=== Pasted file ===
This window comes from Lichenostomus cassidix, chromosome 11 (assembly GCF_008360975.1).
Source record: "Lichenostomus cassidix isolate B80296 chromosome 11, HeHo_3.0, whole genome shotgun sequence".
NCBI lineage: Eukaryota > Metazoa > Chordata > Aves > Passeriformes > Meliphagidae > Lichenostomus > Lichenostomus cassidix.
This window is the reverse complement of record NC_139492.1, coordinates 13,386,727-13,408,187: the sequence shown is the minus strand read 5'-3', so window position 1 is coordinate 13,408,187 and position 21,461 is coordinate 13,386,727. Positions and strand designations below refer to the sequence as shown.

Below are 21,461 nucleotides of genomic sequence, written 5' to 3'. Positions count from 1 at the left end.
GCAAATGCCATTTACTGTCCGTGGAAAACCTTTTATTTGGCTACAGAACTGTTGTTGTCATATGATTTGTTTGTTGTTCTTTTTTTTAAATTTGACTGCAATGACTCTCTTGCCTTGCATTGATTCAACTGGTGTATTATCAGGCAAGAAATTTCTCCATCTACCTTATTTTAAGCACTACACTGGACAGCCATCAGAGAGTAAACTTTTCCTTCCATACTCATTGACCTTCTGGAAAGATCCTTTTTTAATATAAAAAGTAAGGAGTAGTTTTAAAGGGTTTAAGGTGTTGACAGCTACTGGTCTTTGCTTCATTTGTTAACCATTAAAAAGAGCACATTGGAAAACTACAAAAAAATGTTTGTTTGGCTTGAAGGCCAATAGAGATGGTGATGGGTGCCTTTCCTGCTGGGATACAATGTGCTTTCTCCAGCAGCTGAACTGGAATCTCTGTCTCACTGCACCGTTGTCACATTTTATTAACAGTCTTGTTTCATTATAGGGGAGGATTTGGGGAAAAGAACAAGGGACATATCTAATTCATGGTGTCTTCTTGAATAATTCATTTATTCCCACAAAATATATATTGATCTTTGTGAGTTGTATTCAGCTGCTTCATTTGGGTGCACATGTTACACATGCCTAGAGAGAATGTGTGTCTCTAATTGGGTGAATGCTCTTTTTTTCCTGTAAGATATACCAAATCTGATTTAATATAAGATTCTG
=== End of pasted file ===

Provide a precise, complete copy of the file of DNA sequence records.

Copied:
This window comes from Lichenostomus cassidix, chromosome 11 (assembly GCF_008360975.1).
Source record: "Lichenostomus cassidix isolate B80296 chromosome 11, HeHo_3.0, whole genome shotgun sequence".
NCBI lineage: Eukaryota > Metazoa > Chordata > Aves > Passeriformes > Meliphagidae > Lichenostomus > Lichenostomus cassidix.
This window is the reverse complement of record NC_139492.1, coordinates 13,386,727-13,408,187: the sequence shown is the minus strand read 5'-3', so window position 1 is coordinate 13,408,187 and position 21,461 is coordinate 13,386,727. Positions and strand designations below refer to the sequence as shown.

Below are 21,461 nucleotides of genomic sequence, written 5' to 3'. Positions count from 1 at the left end.
GCAAATGCCATTTACTGTCCGTGGAAAACCTTTTATTTGGCTACAGAACTGTTGTTGTCATATGATTTGTTTGTTGTTCTTTTTTTTAAATTTGACTGCAATGACTCTCTTGCCTTGCATTGATTCAACTGGTGTATTATCAGGCAAGAAATTTCTCCATCTACCTTATTTTAAGCACTACACTGGACAGCCATCAGAGAGTAAACTTTTCCTTCCATACTCATTGACCTTCTGGAAAGATCCTTTTTTAATATAAAAAGTAAGGAGTAGTTTTAAAGGGTTTAAGGTGTTGACAGCTACTGGTCTTTGCTTCATTTGTTAACCATTAAAAAGAGCACATTGGAAAACTACAAAAAAATGTTTGTTTGGCTTGAAGGCCAATAGAGATGGTGATGGGTGCCTTTCCTGCTGGGATACAATGTGCTTTCTCCAGCAGCTGAACTGGAATCTCTGTCTCACTGCACCGTTGTCACATTTTATTAACAGTCTTGTTTCATTATAGGGGAGGATTTGGGGAAAAGAACAAGGGACATATCTAATTCATGGTGTCTTCTTGAATAATTCATTTATTCCCACAAAATATATATTGATCTTTGTGAGTTGTATTCAGCTGCTTCATTTGGGTGCACATGTTACACATGCCTAGAGAGAATGTGTGTCTCTAATTGGGTGAATGCTCTTTTTTTCCTGTAAGATATACCAAATCTGATTTAATATAAGATTCTG